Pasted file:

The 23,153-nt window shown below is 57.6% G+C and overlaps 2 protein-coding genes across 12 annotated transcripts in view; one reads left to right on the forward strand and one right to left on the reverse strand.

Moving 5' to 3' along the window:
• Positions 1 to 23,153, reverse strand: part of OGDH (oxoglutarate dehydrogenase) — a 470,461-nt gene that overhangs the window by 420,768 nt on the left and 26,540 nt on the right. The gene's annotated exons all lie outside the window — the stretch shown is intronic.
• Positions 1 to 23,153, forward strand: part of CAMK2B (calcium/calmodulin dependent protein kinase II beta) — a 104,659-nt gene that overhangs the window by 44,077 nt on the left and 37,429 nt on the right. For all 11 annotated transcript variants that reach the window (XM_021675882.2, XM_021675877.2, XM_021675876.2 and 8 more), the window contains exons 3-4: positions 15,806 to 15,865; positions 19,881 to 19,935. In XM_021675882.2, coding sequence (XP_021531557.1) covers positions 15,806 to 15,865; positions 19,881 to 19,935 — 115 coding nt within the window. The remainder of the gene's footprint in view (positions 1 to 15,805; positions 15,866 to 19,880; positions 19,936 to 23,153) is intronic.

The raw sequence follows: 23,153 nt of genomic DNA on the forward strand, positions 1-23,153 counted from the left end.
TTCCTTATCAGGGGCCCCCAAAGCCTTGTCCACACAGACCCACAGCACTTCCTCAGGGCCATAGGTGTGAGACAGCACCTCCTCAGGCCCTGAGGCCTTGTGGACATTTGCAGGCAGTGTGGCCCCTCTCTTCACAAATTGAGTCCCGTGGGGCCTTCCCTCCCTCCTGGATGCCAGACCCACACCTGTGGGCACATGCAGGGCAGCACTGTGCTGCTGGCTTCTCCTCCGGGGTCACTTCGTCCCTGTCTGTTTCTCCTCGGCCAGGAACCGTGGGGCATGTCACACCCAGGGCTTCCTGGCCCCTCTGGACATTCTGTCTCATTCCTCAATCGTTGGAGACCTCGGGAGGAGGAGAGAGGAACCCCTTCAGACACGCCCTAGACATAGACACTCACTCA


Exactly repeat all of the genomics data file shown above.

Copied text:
The 23,153-nt window shown below is 57.6% G+C and overlaps 2 protein-coding genes across 12 annotated transcripts in view; one reads left to right on the forward strand and one right to left on the reverse strand.

Moving 5' to 3' along the window:
• Positions 1 to 23,153, reverse strand: part of OGDH (oxoglutarate dehydrogenase) — a 470,461-nt gene that overhangs the window by 420,768 nt on the left and 26,540 nt on the right. The gene's annotated exons all lie outside the window — the stretch shown is intronic.
• Positions 1 to 23,153, forward strand: part of CAMK2B (calcium/calmodulin dependent protein kinase II beta) — a 104,659-nt gene that overhangs the window by 44,077 nt on the left and 37,429 nt on the right. For all 11 annotated transcript variants that reach the window (XM_021675882.2, XM_021675877.2, XM_021675876.2 and 8 more), the window contains exons 3-4: positions 15,806 to 15,865; positions 19,881 to 19,935. In XM_021675882.2, coding sequence (XP_021531557.1) covers positions 15,806 to 15,865; positions 19,881 to 19,935 — 115 coding nt within the window. The remainder of the gene's footprint in view (positions 1 to 15,805; positions 15,866 to 19,880; positions 19,936 to 23,153) is intronic.

The raw sequence follows: 23,153 nt of genomic DNA on the forward strand, positions 1-23,153 counted from the left end.
TTCCTTATCAGGGGCCCCCAAAGCCTTGTCCACACAGACCCACAGCACTTCCTCAGGGCCATAGGTGTGAGACAGCACCTCCTCAGGCCCTGAGGCCTTGTGGACATTTGCAGGCAGTGTGGCCCCTCTCTTCACAAATTGAGTCCCGTGGGGCCTTCCCTCCCTCCTGGATGCCAGACCCACACCTGTGGGCACATGCAGGGCAGCACTGTGCTGCTGGCTTCTCCTCCGGGGTCACTTCGTCCCTGTCTGTTTCTCCTCGGCCAGGAACCGTGGGGCATGTCACACCCAGGGCTTCCTGGCCCCTCTGGACATTCTGTCTCATTCCTCAATCGTTGGAGACCTCGGGAGGAGGAGAGAGGAACCCCTTCAGACACGCCCTAGACATAGACACTCACTCA